Obstructive sleep apnea is related to many more long-term health conditions as a result of apneas and hypopneas due to the decrease in blood pressure during apnea/hypopnea events, which can lead to increased risk of high blood pressure, heart disease, heart arrhythmias, stroke, and heart failure.

Diagnosis of UARS and OSA

Both UARs and OSA can be evaluated using a sleep study. During this test, devices record your:

  • Brain waves
  • Blood oxygen levels
  • Heart rate
  • Breathing
  • Eye and leg movements

This exam gives your doctor information about whether your sleep patterns are disrupted, and how much. The exam will also help the doctor determine if you have UARS or OSA. The differences in severity of symptoms are usually an indicator of one sleep disorder or the other.

While both sleep disorders are similar, the treatments may vary. UARS may only require some lifestyle changes to manage. OSA may require more extensive treatment from CPAP therapy to surgery, depending on the severity.

Treatments For UARS and OSA 

UARS, if mild, may only require changes in habits such as reducing alcohol consumption, quitting smoking, avoiding caffeine near bedtime, or changing sleeping positions. In more severe cases, treatment will be similar to that of OSA. Treatments may include:

Positive Airway Pressure (PAP)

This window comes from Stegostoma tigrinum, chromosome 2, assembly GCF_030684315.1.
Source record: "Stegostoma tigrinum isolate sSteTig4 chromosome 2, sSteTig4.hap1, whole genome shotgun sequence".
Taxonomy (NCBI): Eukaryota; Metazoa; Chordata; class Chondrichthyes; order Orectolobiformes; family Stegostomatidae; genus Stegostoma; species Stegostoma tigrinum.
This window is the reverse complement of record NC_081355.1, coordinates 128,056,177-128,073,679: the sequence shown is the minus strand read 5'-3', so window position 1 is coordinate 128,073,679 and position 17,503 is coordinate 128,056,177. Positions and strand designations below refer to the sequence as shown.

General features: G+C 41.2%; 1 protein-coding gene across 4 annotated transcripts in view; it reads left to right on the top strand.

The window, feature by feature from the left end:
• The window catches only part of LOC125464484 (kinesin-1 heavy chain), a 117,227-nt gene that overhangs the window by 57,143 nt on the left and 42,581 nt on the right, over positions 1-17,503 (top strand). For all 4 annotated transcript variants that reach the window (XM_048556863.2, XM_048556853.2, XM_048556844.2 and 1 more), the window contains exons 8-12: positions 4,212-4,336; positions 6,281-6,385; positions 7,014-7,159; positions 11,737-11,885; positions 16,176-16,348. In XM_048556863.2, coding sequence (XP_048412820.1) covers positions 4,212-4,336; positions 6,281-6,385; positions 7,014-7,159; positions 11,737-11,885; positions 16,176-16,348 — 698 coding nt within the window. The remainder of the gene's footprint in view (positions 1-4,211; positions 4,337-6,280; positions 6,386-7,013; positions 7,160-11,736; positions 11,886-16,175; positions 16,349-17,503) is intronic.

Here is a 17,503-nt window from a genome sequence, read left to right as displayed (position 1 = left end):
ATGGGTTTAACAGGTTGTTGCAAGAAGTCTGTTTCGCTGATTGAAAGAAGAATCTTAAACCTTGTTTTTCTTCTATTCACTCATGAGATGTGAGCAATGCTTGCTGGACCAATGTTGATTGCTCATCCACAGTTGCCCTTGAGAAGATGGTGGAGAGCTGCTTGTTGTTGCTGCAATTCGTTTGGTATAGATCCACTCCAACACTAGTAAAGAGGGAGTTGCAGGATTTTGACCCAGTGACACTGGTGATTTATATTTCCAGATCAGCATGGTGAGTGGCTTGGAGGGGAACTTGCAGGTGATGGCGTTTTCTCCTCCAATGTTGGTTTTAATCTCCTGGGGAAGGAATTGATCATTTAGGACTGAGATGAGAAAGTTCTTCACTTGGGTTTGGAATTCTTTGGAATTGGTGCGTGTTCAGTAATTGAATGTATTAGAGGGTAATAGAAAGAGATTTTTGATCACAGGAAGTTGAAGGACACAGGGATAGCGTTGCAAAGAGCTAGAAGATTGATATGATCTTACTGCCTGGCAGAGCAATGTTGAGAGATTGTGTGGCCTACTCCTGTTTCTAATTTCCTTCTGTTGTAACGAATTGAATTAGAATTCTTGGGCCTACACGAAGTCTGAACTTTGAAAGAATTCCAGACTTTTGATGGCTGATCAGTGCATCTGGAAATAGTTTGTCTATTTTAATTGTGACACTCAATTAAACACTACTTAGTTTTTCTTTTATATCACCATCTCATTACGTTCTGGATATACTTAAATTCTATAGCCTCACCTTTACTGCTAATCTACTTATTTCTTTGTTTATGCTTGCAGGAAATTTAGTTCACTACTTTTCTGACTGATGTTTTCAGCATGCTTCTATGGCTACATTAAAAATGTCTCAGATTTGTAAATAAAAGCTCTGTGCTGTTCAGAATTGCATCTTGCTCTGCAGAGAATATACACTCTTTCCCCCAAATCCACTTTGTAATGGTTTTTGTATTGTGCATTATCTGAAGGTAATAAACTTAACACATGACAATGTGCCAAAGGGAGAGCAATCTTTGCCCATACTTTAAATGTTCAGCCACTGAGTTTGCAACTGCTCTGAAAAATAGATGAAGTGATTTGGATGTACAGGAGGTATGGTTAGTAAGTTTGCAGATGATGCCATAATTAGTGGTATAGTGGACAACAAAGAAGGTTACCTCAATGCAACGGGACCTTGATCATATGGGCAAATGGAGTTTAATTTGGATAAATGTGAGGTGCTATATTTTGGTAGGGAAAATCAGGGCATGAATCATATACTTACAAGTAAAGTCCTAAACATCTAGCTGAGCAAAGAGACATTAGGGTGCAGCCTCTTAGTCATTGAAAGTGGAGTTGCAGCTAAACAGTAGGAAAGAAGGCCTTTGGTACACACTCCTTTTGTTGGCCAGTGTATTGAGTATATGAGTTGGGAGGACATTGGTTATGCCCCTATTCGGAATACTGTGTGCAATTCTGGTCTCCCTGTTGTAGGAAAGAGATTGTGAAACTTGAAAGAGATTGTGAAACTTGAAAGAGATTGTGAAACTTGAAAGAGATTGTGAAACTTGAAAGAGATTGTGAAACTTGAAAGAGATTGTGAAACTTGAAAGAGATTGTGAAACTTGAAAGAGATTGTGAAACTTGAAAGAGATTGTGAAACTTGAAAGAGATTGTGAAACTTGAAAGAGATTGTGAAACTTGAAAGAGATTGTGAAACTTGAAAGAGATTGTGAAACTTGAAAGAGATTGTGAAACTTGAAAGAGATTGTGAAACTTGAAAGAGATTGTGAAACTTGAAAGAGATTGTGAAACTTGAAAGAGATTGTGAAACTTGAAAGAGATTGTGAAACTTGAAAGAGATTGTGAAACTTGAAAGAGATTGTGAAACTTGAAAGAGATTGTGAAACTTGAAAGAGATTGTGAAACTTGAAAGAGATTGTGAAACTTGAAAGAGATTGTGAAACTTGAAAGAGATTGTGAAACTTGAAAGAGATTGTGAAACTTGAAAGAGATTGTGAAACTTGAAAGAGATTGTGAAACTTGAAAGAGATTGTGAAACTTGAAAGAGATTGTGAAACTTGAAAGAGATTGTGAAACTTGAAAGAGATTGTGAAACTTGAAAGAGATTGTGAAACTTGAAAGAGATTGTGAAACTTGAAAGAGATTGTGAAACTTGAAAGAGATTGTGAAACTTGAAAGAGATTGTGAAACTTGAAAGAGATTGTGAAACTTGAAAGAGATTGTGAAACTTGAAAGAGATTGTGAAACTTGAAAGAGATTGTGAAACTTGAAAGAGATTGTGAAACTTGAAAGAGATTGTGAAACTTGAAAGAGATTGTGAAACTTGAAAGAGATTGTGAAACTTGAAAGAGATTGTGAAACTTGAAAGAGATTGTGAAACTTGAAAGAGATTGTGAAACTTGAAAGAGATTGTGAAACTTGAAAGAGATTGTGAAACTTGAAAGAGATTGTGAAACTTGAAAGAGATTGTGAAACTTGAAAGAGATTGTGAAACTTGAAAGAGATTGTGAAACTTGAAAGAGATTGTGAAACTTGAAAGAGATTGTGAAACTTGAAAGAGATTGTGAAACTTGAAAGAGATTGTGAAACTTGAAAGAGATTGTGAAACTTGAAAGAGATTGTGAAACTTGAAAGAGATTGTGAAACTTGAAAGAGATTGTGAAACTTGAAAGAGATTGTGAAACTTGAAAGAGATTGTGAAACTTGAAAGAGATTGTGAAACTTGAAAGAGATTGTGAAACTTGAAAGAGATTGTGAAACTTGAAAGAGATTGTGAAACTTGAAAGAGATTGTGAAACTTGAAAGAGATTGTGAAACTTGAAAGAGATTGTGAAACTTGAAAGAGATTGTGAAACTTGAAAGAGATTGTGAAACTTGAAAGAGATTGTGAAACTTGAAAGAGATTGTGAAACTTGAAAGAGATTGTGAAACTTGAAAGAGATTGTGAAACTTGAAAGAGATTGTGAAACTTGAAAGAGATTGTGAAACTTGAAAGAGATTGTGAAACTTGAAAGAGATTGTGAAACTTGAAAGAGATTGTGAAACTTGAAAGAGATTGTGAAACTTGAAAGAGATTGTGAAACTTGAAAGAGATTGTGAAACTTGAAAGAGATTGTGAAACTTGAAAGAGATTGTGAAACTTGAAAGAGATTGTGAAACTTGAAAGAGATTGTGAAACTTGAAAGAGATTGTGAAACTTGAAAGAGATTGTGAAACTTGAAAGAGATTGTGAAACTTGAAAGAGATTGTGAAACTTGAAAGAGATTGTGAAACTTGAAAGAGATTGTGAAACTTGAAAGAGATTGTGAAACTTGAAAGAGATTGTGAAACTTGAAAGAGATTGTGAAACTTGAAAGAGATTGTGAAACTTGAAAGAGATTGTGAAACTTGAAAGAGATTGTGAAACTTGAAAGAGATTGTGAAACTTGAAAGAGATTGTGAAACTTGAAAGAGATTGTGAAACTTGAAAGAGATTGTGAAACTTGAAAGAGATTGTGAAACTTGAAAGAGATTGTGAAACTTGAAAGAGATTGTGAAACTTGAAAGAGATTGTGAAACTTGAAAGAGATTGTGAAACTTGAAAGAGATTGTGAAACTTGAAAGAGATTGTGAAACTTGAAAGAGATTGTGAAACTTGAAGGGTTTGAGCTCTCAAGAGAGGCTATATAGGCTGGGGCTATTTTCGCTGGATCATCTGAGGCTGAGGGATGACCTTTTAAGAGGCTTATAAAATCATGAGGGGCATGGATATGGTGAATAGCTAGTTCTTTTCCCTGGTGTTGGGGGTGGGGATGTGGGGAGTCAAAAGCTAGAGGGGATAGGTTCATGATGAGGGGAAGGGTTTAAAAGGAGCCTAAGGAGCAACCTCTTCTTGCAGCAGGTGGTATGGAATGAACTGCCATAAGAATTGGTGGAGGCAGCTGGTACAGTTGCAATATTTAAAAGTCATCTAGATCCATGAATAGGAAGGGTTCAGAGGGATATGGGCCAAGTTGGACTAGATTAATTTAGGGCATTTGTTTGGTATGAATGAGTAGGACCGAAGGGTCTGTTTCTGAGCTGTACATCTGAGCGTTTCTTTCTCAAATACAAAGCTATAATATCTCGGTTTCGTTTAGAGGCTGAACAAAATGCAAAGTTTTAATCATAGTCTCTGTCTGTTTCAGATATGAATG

With therapies like continuous positive airway pressure (CPAP), you wear a special mask while you sleep. A machine gently blows air into your upper airway through a tube that connects to the mask. The air pressure helps keep your airway open and allows for regular breathing.

Oral Appliances

Certain devices that you wear while you sleep can also prevent a collapse in the soft tissue of your airway. These appliances are good alternatives if you can’t tolerate a PAP device.


Some people with UARS may need surgery. Your doctor can make your airway larger to lower the chances that it will collapse while you sleep.

Find the Right CPAP Machine

If the treatment requires CPAP, then you will need a CPAP machine. Choosing a machine that is right for you means understanding your prescribed pressure setting and how it relates to the machine you select.

Your CPAP setting can take time to get used to. If you find that CPAP is difficult, you may try a BiPAP machine or auto CPAP. These devices are useful to new patients not accustomed to CPAP therapy. BIPAP regulates air pressure for both inhalation and exhalation, making breathing with a CPAP machine more comfortable. Auto CPAP machines automatically adjust pressure settings so that you can start with a low setting falling asleep, and the machine will elevate to a higher prescribed setting once you are fast asleep.

Where Can You Buy A CPAP Machine?

You can shop for a CPAP machine online. Online shopping is easier and more efficient and allows you to see more machine options without traveling from store to store. When you visit The CPAP Shop online you will find some of the best CPAP machines available to CPAP patients. Our knowledgeable staff is always ready to help you select a machine based on your prescription and help you find the essential accessories from masks to hoses to make your CPAP therapy comfortable. Give us a call at 866-414-9700.

Chris Vasta

Chris Vasta is the president of The CPAP Shop and an expert in sleep and respiratory therapy. He often provides insights on product design and functionality on various manufacturers’ prototypes and is frequently tapped to provide reviews on new releases.